# Quick Sort not working at 10k elements

My teacher gave me a quick sort function to use and test execution times, but when it gets to a 10,000 element list it throws a stack overflow and I can't figure out why. I've tested it on several different computers with the same result at around 9375 out of 10,000 elements parsed through.

The quicksort file

``````#include "swap.h"

/** Chooses a pivot for quicksort's partition algorithm and swaps
*  it with the first item in an array.
* @pre theArray[first..last] is an array; first <= last.
* @post theArray[first] is the pivot.
* @param theArray  The given array.
* @param first  The first element to consider in theArray.
* @param last  The last element to consider in theArray. */
void choosePivot(int theArray[], int first, int last){
//cerr << "choosePivot(array, " << first << ", " << last << ")\n";
int mid = (last - first) / 2;
if( (theArray[first] <= theArray[mid] &&
theArray[mid] <= theArray[last]) ||
(theArray[last] <= theArray[mid] &&
theArray[mid] <= theArray[first]) ){
// value at mid index is middle of values at first and last indices
swap(theArray[first], theArray[mid]);
}else if( (theArray[first] <= theArray[last] &&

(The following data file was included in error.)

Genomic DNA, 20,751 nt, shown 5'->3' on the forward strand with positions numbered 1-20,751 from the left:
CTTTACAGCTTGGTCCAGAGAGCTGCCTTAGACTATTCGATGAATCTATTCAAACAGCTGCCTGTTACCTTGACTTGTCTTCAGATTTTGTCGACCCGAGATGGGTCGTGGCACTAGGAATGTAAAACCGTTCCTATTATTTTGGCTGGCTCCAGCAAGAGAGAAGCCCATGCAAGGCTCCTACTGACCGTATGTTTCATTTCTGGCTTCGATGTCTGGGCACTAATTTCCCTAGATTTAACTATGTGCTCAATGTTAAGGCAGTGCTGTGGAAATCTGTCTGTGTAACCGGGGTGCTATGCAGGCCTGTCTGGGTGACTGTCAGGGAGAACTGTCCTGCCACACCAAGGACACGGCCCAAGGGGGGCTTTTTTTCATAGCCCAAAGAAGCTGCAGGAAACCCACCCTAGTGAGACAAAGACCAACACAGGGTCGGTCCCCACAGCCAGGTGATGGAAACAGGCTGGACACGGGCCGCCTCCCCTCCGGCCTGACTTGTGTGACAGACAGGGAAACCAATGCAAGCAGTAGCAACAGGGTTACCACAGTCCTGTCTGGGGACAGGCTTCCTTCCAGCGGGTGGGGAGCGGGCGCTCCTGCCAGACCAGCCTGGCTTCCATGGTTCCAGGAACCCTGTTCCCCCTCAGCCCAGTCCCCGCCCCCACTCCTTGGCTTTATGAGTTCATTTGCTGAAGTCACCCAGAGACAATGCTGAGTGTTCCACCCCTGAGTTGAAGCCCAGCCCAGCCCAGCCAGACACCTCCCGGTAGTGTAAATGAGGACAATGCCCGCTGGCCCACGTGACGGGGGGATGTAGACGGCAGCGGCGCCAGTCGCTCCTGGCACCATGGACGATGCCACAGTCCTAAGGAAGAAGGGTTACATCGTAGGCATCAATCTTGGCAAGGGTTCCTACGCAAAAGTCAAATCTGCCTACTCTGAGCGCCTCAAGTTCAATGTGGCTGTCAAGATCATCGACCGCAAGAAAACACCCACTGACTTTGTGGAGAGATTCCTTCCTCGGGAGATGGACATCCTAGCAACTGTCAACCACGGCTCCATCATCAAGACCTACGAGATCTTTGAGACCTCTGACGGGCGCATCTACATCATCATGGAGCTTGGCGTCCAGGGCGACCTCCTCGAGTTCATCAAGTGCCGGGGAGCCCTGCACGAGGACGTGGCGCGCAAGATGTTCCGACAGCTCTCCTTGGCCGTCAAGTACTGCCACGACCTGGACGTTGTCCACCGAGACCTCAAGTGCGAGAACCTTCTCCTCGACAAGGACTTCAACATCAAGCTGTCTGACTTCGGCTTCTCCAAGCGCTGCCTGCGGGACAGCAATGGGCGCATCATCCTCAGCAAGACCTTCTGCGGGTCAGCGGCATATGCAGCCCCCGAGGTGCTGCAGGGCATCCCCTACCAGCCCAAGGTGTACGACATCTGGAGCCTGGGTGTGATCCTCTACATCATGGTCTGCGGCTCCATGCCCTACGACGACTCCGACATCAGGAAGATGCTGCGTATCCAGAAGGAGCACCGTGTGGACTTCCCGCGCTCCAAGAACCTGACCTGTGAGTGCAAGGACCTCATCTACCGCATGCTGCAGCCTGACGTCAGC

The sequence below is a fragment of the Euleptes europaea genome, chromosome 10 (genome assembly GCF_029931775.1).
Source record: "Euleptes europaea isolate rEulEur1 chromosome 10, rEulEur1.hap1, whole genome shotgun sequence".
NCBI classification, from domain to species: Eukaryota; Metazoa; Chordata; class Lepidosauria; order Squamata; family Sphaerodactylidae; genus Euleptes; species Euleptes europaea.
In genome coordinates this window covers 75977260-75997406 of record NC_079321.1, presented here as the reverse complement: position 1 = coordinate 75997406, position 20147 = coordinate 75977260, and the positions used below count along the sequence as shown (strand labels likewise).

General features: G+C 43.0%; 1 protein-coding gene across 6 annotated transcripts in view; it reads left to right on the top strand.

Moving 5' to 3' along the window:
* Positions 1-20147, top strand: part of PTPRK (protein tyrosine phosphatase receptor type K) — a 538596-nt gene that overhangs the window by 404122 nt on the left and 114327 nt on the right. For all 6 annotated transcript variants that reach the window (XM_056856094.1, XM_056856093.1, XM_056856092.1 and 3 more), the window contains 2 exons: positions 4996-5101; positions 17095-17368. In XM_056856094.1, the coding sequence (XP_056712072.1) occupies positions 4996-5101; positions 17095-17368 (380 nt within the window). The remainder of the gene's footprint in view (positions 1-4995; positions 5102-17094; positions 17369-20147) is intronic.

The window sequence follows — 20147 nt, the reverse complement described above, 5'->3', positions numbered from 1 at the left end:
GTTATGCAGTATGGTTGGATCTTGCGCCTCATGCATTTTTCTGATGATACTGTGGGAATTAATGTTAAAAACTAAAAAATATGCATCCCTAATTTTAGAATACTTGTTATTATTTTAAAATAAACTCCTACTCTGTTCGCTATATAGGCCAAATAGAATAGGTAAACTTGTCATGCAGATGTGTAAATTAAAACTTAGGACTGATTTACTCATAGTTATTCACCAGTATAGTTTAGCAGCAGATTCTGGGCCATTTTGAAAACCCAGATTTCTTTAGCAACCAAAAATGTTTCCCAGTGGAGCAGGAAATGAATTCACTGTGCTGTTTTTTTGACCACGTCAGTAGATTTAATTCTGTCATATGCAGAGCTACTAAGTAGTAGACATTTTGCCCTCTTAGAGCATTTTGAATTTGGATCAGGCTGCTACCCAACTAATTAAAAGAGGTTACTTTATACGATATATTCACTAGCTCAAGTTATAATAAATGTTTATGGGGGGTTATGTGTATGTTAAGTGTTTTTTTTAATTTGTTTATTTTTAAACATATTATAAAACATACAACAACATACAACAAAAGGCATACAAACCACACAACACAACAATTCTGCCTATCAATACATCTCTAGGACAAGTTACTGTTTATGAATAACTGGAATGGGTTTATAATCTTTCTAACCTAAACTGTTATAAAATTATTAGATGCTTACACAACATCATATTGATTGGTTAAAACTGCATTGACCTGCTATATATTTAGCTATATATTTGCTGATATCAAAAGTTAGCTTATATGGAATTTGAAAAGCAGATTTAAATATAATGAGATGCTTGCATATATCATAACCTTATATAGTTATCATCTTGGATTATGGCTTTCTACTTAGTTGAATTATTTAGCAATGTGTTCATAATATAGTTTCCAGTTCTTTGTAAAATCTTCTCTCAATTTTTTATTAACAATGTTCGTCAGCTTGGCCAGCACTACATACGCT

theArray[last] <= theArray[mid]) ||
(theArray[mid] <= theArray[last] &&
theArray[last] <= theArray[first])){
// value at last index is middle of values
swap(theArray[first], theArray[last]);
}
}

/** Partitions an array for quicksort.
* @pre theArray[first..last] is an array; first <= last.
* @post Partitions theArray[first..last] such that:
*    S1 = theArray[first..pivotIndex-1] <  pivot
*         theArray[pivotIndex]          == pivot
*    S2 = theArray[pivotIndex+1..last]  >= pivot
* @param theArray  The given array.
* @param first  The first element to consider in theArray.
* @param last  The last element to consider in theArray.
* @param pivotIndex  The index of the pivot after partitioning. */
void partition(int theArray[],
int first, int last, int& pivotIndex){
// place pivot in theArray[first]
choosePivot(theArray, first, last);
int pivot = theArray[first];     // copy pivot

// initially, everything but pivot is in unknown
int lastS1 = first;           // index of last item in S1
int firstUnknown = first + 1; // index of first item in
// unknown

// move one item at a time until unknown region is empty
for (; firstUnknown <= last; ++firstUnknown)
{  // Invariant: theArray[first+1..lastS1] < pivot
//         theArray[lastS1+1..firstUnknown-1] >= pivot

// move item from unknown to proper region
if (theArray[firstUnknown] < pivot)
{  // item from unknown belongs in S1
++lastS1;
swap(theArray[firstUnknown], theArray[lastS1]);
}  // end if

// else item from unknown belongs in S2
}  // end for

// place pivot in proper position and mark its location